Revelations : "Ah yes, I'm forgetting, you wrote them, they are amazing!"

Clive : "They are! When somebody goes and looks at that book who is somewhat involved in that book like myself, and finds themselves astonished, and humbled by the breadth of the knowledge and the depth of the knowledge, the love that is in the book, it's wonderful. I have, all joking aside, nothing but thanks and love returned that you should do this."

Revelations : "It may be humbling from your perspective to go through it, but it was fascinating for us, not only in discovering some new pieces for it but in deciding what order to place things in."

Clive : "Yes, because it's all of a piece, isn't it?"

Revelations : "Well, if you laid them chronologically, it would be a very different book to the way we've organised it, not only on the themes but also on the first half of the book which is you writing about you and the second half of you writing about other people and the bleed between the two is really quite interesting."

The Authority - Apollo and Midnighter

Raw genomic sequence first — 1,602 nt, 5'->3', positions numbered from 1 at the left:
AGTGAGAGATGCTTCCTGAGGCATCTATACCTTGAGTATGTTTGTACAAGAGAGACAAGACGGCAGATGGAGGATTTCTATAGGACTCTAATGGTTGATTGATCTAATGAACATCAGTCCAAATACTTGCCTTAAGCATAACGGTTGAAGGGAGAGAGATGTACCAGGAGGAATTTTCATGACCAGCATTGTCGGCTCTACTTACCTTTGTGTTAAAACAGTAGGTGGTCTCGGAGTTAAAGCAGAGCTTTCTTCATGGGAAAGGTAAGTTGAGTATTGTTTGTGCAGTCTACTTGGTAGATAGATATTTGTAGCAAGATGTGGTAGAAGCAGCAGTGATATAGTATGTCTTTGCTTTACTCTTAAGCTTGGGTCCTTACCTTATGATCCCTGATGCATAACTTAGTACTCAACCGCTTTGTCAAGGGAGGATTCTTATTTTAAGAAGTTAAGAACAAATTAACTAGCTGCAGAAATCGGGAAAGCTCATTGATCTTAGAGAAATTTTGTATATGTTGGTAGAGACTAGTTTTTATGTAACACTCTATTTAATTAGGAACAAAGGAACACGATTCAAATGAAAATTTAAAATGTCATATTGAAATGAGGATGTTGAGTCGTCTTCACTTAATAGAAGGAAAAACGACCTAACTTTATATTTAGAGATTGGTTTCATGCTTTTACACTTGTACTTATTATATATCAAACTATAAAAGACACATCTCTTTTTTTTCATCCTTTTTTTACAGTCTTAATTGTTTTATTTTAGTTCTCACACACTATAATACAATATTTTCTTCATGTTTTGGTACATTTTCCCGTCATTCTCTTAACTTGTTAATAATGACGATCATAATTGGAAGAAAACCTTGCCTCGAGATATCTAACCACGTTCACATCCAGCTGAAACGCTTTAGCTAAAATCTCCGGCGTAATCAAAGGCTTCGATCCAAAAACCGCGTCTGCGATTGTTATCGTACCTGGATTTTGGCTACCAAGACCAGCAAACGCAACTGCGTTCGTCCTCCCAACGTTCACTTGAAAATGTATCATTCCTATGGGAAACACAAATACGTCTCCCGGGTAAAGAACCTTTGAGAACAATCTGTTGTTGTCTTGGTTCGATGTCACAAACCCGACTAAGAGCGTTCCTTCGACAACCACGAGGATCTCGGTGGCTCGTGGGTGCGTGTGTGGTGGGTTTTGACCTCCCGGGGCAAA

Clive : "Absolutely. It's interesting that you should use the word 'bleed.' There is a series of comic books which use the word bleed as a space, the Bleed is a space between places which is used perhaps in the way hyperspace is used to jump between locations and in The Authority and The Planetary which are both comics written by an Englishman and a Scot - brilliant. The Authority is the one which really uses this concept of the Bleed and it has this vehicle which I think is five miles long which is just, I think, called The Ship but it sails the Bleed which is the space between places in which they can jump - they say the word 'door' and literally a door appears in Marrakech or on the moon and the concept of the Bleed, there is something about the word bleed which has become powerful to me because I love this comic, I really love this comic. No small part of that love being based on how two men were married - Apollo and Midnighter - who actually had a marriage ceremony and that's pretty darn cool for a mainstream comic, but the concept of the Bleed is in my head so strongly now that as soon as you used that word it functions on a number of levels - instantly it was the Authority's Bleed but it also makes a whole bunch of sense: it's universally applicable because the way you were using it, in one sense, is exactly how they're using it, that we are actually bleeding into different worlds."